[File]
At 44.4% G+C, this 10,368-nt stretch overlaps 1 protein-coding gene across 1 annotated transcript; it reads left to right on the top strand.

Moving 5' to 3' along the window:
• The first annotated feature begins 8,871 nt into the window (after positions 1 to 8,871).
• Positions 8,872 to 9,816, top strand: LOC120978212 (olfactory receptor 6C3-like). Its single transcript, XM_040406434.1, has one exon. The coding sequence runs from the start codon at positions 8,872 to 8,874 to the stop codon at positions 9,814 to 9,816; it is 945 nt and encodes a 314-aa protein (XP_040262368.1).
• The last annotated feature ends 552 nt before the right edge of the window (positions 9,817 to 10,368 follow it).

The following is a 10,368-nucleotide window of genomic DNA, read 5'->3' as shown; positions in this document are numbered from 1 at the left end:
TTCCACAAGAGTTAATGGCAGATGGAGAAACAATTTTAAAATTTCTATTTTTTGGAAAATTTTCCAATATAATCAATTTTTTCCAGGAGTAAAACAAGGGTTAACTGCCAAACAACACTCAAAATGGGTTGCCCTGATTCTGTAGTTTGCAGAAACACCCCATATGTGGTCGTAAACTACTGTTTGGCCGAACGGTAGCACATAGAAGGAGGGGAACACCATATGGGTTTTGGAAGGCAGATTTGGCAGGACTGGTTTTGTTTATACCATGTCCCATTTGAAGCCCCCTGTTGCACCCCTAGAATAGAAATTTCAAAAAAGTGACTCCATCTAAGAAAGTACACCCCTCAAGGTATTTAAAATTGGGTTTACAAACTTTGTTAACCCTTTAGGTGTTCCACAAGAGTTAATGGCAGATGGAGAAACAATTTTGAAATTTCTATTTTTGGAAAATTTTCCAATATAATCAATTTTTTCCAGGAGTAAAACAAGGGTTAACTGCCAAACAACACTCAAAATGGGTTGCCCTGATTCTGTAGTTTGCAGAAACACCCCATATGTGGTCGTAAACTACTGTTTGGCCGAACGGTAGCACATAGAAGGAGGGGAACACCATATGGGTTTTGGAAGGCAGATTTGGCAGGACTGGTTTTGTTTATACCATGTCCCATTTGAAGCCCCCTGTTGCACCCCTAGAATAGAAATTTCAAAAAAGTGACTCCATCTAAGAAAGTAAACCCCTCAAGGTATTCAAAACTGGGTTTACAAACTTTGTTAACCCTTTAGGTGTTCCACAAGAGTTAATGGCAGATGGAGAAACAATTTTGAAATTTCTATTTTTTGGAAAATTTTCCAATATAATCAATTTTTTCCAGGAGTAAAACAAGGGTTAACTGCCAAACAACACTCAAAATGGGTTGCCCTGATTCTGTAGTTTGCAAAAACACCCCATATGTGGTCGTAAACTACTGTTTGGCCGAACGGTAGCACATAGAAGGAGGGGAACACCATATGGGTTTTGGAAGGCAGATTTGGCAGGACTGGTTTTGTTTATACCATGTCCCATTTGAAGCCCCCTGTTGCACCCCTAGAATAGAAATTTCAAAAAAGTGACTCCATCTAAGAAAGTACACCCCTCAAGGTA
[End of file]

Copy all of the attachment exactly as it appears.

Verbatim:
At 44.4% G+C, this 10,368-nt stretch overlaps 1 protein-coding gene across 1 annotated transcript; it reads left to right on the top strand.

Moving 5' to 3' along the window:
• The first annotated feature begins 8,871 nt into the window (after positions 1 to 8,871).
• Positions 8,872 to 9,816, top strand: LOC120978212 (olfactory receptor 6C3-like). Its single transcript, XM_040406434.1, has one exon. The coding sequence runs from the start codon at positions 8,872 to 8,874 to the stop codon at positions 9,814 to 9,816; it is 945 nt and encodes a 314-aa protein (XP_040262368.1).
• The last annotated feature ends 552 nt before the right edge of the window (positions 9,817 to 10,368 follow it).

The following is a 10,368-nucleotide window of genomic DNA, read 5'->3' as shown; positions in this document are numbered from 1 at the left end:
TTCCACAAGAGTTAATGGCAGATGGAGAAACAATTTTAAAATTTCTATTTTTTGGAAAATTTTCCAATATAATCAATTTTTTCCAGGAGTAAAACAAGGGTTAACTGCCAAACAACACTCAAAATGGGTTGCCCTGATTCTGTAGTTTGCAGAAACACCCCATATGTGGTCGTAAACTACTGTTTGGCCGAACGGTAGCACATAGAAGGAGGGGAACACCATATGGGTTTTGGAAGGCAGATTTGGCAGGACTGGTTTTGTTTATACCATGTCCCATTTGAAGCCCCCTGTTGCACCCCTAGAATAGAAATTTCAAAAAAGTGACTCCATCTAAGAAAGTACACCCCTCAAGGTATTTAAAATTGGGTTTACAAACTTTGTTAACCCTTTAGGTGTTCCACAAGAGTTAATGGCAGATGGAGAAACAATTTTGAAATTTCTATTTTTGGAAAATTTTCCAATATAATCAATTTTTTCCAGGAGTAAAACAAGGGTTAACTGCCAAACAACACTCAAAATGGGTTGCCCTGATTCTGTAGTTTGCAGAAACACCCCATATGTGGTCGTAAACTACTGTTTGGCCGAACGGTAGCACATAGAAGGAGGGGAACACCATATGGGTTTTGGAAGGCAGATTTGGCAGGACTGGTTTTGTTTATACCATGTCCCATTTGAAGCCCCCTGTTGCACCCCTAGAATAGAAATTTCAAAAAAGTGACTCCATCTAAGAAAGTAAACCCCTCAAGGTATTCAAAACTGGGTTTACAAACTTTGTTAACCCTTTAGGTGTTCCACAAGAGTTAATGGCAGATGGAGAAACAATTTTGAAATTTCTATTTTTTGGAAAATTTTCCAATATAATCAATTTTTTCCAGGAGTAAAACAAGGGTTAACTGCCAAACAACACTCAAAATGGGTTGCCCTGATTCTGTAGTTTGCAAAAACACCCCATATGTGGTCGTAAACTACTGTTTGGCCGAACGGTAGCACATAGAAGGAGGGGAACACCATATGGGTTTTGGAAGGCAGATTTGGCAGGACTGGTTTTGTTTATACCATGTCCCATTTGAAGCCCCCTGTTGCACCCCTAGAATAGAAATTTCAAAAAAGTGACTCCATCTAAGAAAGTACACCCCTCAAGGTA